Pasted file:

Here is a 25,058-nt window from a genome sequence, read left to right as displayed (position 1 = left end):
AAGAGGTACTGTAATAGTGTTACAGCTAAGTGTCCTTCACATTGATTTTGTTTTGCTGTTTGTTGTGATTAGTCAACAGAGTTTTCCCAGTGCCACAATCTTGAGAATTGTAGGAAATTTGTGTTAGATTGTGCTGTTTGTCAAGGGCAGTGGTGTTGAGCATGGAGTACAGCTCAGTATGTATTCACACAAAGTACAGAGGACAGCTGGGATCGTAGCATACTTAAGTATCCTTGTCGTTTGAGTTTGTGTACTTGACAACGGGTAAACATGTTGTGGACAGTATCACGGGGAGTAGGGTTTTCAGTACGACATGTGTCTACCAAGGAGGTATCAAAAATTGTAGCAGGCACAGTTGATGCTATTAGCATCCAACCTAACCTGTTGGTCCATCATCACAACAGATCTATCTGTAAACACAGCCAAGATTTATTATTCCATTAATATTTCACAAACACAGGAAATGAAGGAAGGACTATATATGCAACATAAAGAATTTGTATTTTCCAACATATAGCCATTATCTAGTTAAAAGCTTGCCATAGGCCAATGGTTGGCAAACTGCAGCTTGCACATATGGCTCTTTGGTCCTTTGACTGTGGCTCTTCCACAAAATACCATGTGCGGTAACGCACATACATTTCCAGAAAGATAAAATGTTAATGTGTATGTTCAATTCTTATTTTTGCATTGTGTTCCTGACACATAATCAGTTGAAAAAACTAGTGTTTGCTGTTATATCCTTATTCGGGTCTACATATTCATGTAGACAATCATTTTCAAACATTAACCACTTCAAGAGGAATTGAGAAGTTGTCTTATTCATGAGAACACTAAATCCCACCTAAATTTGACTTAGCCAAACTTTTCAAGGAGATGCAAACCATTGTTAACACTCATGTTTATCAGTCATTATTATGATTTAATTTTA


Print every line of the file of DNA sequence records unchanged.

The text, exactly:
Here is a 25,058-nt window from a genome sequence, read left to right as displayed (position 1 = left end):
AAGAGGTACTGTAATAGTGTTACAGCTAAGTGTCCTTCACATTGATTTTGTTTTGCTGTTTGTTGTGATTAGTCAACAGAGTTTTCCCAGTGCCACAATCTTGAGAATTGTAGGAAATTTGTGTTAGATTGTGCTGTTTGTCAAGGGCAGTGGTGTTGAGCATGGAGTACAGCTCAGTATGTATTCACACAAAGTACAGAGGACAGCTGGGATCGTAGCATACTTAAGTATCCTTGTCGTTTGAGTTTGTGTACTTGACAACGGGTAAACATGTTGTGGACAGTATCACGGGGAGTAGGGTTTTCAGTACGACATGTGTCTACCAAGGAGGTATCAAAAATTGTAGCAGGCACAGTTGATGCTATTAGCATCCAACCTAACCTGTTGGTCCATCATCACAACAGATCTATCTGTAAACACAGCCAAGATTTATTATTCCATTAATATTTCACAAACACAGGAAATGAAGGAAGGACTATATATGCAACATAAAGAATTTGTATTTTCCAACATATAGCCATTATCTAGTTAAAAGCTTGCCATAGGCCAATGGTTGGCAAACTGCAGCTTGCACATATGGCTCTTTGGTCCTTTGACTGTGGCTCTTCCACAAAATACCATGTGCGGTAACGCACATACATTTCCAGAAAGATAAAATGTTAATGTGTATGTTCAATTCTTATTTTTGCATTGTGTTCCTGACACATAATCAGTTGAAAAAACTAGTGTTTGCTGTTATATCCTTATTCGGGTCTACATATTCATGTAGACAATCATTTTCAAACATTAACCACTTCAAGAGGAATTGAGAAGTTGTCTTATTCATGAGAACACTAAATCCCACCTAAATTTGACTTAGCCAAACTTTTCAAGGAGATGCAAACCATTGTTAACACTCATGTTTATCAGTCATTATTATGATTTAATTTTA